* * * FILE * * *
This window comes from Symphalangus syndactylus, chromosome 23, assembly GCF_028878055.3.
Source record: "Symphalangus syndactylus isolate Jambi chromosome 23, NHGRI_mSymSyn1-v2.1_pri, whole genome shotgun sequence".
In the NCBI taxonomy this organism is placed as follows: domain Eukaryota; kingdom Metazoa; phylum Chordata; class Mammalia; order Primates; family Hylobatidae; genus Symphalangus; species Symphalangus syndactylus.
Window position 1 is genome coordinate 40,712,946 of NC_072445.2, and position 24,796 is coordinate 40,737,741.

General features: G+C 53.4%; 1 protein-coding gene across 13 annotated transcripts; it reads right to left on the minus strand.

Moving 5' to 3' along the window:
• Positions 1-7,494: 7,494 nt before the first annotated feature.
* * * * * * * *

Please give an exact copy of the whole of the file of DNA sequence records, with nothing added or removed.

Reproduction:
This window comes from Symphalangus syndactylus, chromosome 23, assembly GCF_028878055.3.
Source record: "Symphalangus syndactylus isolate Jambi chromosome 23, NHGRI_mSymSyn1-v2.1_pri, whole genome shotgun sequence".
In the NCBI taxonomy this organism is placed as follows: domain Eukaryota; kingdom Metazoa; phylum Chordata; class Mammalia; order Primates; family Hylobatidae; genus Symphalangus; species Symphalangus syndactylus.
Window position 1 is genome coordinate 40,712,946 of NC_072445.2, and position 24,796 is coordinate 40,737,741.

General features: G+C 53.4%; 1 protein-coding gene across 13 annotated transcripts; it reads right to left on the minus strand.

Moving 5' to 3' along the window:
• Positions 1-7,494: 7,494 nt before the first annotated feature.